If you purchase a new duck call every two years simply because your hunting buddies tell you it makes you sound better, or if you have an energy drink instead of coffee before heading to the swamp, this article will have very little to offer. Instead, if you like things old and more simple, or as my two sons say “boring”, then keep reading. You might find we have something in common.
Each year I reach into my hunting bag, which happens to be about 15 years old, and pull out my lanyard of calls. The lanyard includes a Yentzen from the early nineties, a call that my departed father purchased for me as a gift at a Ducks Unlimited banquet some 15 years ago, as well as a call that came from some drawer in the house. I hunt with the same brand of shells I have hunted with since being introduced to duck hunting about 50 years ago, and the shotgun my father received as a gift in the mid 1950’s lays silent under my bed. And all this time, I have never had an energy drink before a hunt, nor any other time.
You see, I’m a “slot dad”. I was caught between hunting one spot a year, be it a lease or a hunting club, and being told, “we need to go where the ducks are” by my hunting buddies, which happen to be my sons. They seemed to think sitting in one spot while the ducks were “over there” was not using our time wisely.
There seems to be a pretty deep line drawn in the sand around some parts of the country when it comes to methods of duck hunting. You either belong to a hunting club and have a long term lease, or are one of those “public land hunters”. You know, the ones that get up slightly after going to bed and stand in a long line, just hoping you get to hunt in the morning. They are the ones who send “Mr. Lucky” up to the draw line, in hopes of going to the honey hole that day. Actually, I have found this to be pretty entertaining to watch. Lucky rituals like rubbing the forehead of a hunting dog, or the promise of removing hair from unmentionable parts of the body all seem to add to the success rate.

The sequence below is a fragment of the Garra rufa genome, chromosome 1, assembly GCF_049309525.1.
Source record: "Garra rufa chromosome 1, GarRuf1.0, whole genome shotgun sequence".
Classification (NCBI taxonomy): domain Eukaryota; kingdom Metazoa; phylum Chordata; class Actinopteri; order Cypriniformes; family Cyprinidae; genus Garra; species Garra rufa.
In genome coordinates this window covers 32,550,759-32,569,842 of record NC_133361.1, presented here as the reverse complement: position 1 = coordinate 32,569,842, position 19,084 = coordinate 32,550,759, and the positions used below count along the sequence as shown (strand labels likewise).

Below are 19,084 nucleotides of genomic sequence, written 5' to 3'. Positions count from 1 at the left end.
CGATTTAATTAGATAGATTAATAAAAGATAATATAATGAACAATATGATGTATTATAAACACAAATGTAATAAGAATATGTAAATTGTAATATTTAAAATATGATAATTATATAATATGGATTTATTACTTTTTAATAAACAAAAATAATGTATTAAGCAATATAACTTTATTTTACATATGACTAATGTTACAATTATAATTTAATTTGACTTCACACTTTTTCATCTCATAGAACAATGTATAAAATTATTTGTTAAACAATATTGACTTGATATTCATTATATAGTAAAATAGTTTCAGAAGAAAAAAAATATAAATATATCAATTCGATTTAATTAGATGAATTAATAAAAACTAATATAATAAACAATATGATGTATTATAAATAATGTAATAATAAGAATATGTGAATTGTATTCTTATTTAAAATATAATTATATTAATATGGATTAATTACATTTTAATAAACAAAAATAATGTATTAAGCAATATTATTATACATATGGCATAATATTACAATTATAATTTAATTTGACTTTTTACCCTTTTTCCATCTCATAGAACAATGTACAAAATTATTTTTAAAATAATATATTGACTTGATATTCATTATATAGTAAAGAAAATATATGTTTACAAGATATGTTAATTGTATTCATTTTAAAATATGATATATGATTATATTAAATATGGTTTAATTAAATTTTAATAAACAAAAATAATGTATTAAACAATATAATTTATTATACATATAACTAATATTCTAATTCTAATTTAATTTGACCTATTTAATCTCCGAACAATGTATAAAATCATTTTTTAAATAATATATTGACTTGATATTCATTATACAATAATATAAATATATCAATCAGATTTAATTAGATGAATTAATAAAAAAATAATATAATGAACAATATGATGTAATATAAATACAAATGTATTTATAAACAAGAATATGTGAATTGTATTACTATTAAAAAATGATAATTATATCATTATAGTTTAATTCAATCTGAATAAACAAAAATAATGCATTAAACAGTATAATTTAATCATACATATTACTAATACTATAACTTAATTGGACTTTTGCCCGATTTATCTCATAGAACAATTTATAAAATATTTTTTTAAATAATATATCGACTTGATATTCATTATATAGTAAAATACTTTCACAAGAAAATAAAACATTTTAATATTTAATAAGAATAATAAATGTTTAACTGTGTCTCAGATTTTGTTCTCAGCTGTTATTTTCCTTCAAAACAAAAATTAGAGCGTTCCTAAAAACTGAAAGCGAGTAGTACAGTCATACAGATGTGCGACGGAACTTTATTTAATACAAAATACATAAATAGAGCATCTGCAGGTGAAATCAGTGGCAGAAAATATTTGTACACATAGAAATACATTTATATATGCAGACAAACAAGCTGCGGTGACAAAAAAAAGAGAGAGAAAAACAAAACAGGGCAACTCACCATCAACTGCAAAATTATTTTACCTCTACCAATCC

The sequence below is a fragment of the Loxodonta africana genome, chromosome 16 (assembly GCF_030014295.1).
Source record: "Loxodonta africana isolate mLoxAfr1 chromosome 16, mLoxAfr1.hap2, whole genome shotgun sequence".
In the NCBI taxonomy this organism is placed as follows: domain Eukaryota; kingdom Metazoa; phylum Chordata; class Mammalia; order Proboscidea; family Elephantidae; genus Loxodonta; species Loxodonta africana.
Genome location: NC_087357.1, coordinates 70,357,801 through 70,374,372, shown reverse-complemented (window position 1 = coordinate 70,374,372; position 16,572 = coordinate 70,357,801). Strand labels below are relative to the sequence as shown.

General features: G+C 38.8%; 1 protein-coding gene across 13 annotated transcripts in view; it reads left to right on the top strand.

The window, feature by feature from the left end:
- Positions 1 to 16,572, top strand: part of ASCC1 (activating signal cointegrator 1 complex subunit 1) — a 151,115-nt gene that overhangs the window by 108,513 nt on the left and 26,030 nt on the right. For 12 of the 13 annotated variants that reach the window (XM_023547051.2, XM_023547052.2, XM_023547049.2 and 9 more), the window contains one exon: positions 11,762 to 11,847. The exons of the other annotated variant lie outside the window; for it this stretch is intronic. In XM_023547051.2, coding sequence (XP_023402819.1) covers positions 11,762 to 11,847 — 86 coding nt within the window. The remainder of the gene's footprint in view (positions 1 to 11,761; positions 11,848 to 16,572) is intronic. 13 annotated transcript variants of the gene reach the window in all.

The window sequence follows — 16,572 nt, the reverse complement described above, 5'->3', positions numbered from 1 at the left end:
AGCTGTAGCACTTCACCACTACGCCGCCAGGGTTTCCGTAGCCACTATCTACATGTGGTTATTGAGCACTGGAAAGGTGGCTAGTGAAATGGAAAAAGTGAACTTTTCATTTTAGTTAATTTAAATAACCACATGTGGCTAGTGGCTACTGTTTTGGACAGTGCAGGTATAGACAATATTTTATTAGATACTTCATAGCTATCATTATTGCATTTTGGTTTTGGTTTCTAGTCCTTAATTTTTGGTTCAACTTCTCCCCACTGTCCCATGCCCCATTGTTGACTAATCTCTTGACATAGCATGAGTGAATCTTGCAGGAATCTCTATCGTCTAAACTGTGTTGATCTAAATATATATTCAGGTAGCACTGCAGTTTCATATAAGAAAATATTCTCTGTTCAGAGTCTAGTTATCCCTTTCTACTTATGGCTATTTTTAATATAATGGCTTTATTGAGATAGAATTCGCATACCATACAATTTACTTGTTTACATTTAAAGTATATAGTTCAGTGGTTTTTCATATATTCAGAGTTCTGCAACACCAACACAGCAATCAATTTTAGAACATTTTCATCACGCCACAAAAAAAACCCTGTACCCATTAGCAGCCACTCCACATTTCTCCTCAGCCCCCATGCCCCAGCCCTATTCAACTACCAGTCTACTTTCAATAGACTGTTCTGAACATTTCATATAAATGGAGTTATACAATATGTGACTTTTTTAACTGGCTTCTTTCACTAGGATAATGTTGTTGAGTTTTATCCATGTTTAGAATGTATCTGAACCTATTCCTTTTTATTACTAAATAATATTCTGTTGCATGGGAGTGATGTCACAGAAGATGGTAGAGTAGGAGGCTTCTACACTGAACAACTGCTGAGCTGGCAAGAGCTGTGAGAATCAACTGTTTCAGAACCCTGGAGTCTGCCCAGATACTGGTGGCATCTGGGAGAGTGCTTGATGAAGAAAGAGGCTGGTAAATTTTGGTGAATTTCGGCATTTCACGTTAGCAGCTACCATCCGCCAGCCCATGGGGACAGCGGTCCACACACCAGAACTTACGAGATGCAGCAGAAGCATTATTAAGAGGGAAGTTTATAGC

Both hunting methods seem to be the answer for my hunting buddies. With the onslaught of information, we have weather reports, migration reports, and general reports, all of which seem to lead us in the right direction. I can leave my appointed dressing area in the corner of the garage and climb into the truck for the days hunt, and my hunting buddies have my head spinning from information overload by the time we get to the end of the driveway.
This new wave of duck hunters seem like they are somewhat of a reflection of our society. Items of importance are disposable, and they do not seem to have a strong thirst for traditional forms of hunting. Nor do they seem to want to build traditional rights of passage.
In my opinion, this isn’t all bad. They seem to bring a breath of fresh air to a sport that is crammed full of tradition. They work extremely hard at scouting, setting up, and are not scared to wade another 100 yards into the swamp if it means a successful day. They are loyal, hard working, and have a huge network of friends. I have also observed that a lot of these new hunters were not taught the sport by their fathers or grand fathers, but instead by friends.
Will my sons fight over my old worn out equipment when I no longer can take the early mornings or the half mile walks through flooded fields? I can only hope so.
This article is from our father’s perspective on waterfowling over the years. He and a few others lit the fire for us when we were younger in the duck blind. Things have certainly changed over the years in the sport of duck hunting, but the answer will always be to go where the ducks are.
Find the Ducks!